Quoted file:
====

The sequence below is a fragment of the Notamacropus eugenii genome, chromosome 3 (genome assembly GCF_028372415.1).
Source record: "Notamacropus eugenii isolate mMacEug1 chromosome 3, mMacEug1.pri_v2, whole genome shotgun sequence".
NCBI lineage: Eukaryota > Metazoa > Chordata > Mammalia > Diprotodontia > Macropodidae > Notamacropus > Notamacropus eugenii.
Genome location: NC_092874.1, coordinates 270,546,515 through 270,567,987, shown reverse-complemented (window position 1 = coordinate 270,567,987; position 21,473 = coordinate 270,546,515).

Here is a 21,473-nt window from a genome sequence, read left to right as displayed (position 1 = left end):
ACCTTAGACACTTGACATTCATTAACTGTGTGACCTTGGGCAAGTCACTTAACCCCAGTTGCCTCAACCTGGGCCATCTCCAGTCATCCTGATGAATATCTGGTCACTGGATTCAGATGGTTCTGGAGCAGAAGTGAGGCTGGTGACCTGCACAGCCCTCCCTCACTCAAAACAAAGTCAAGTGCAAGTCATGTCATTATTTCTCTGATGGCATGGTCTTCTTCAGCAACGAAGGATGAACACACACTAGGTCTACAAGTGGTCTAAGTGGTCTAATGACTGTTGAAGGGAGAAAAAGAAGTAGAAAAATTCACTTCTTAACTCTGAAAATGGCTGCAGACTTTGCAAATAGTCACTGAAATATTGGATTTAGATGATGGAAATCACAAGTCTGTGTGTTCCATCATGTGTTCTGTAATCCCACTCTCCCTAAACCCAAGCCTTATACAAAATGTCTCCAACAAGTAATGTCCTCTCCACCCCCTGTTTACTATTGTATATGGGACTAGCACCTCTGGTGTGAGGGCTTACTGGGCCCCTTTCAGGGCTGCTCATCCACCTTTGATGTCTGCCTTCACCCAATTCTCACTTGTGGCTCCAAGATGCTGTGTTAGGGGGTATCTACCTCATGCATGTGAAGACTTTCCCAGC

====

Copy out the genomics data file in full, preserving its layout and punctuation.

The sequence below is a fragment of the Notamacropus eugenii genome, chromosome 3 (genome assembly GCF_028372415.1).
Source record: "Notamacropus eugenii isolate mMacEug1 chromosome 3, mMacEug1.pri_v2, whole genome shotgun sequence".
NCBI lineage: Eukaryota > Metazoa > Chordata > Mammalia > Diprotodontia > Macropodidae > Notamacropus > Notamacropus eugenii.
Genome location: NC_092874.1, coordinates 270,546,515 through 270,567,987, shown reverse-complemented (window position 1 = coordinate 270,567,987; position 21,473 = coordinate 270,546,515).

Here is a 21,473-nt window from a genome sequence, read left to right as displayed (position 1 = left end):
ACCTTAGACACTTGACATTCATTAACTGTGTGACCTTGGGCAAGTCACTTAACCCCAGTTGCCTCAACCTGGGCCATCTCCAGTCATCCTGATGAATATCTGGTCACTGGATTCAGATGGTTCTGGAGCAGAAGTGAGGCTGGTGACCTGCACAGCCCTCCCTCACTCAAAACAAAGTCAAGTGCAAGTCATGTCATTATTTCTCTGATGGCATGGTCTTCTTCAGCAACGAAGGATGAACACACACTAGGTCTACAAGTGGTCTAAGTGGTCTAATGACTGTTGAAGGGAGAAAAAGAAGTAGAAAAATTCACTTCTTAACTCTGAAAATGGCTGCAGACTTTGCAAATAGTCACTGAAATATTGGATTTAGATGATGGAAATCACAAGTCTGTGTGTTCCATCATGTGTTCTGTAATCCCACTCTCCCTAAACCCAAGCCTTATACAAAATGTCTCCAACAAGTAATGTCCTCTCCACCCCCTGTTTACTATTGTATATGGGACTAGCACCTCTGGTGTGAGGGCTTACTGGGCCCCTTTCAGGGCTGCTCATCCACCTTTGATGTCTGCCTTCACCCAATTCTCACTTGTGGCTCCAAGATGCTGTGTTAGGGGGTATCTACCTCATGCATGTGAAGACTTTCCCAGC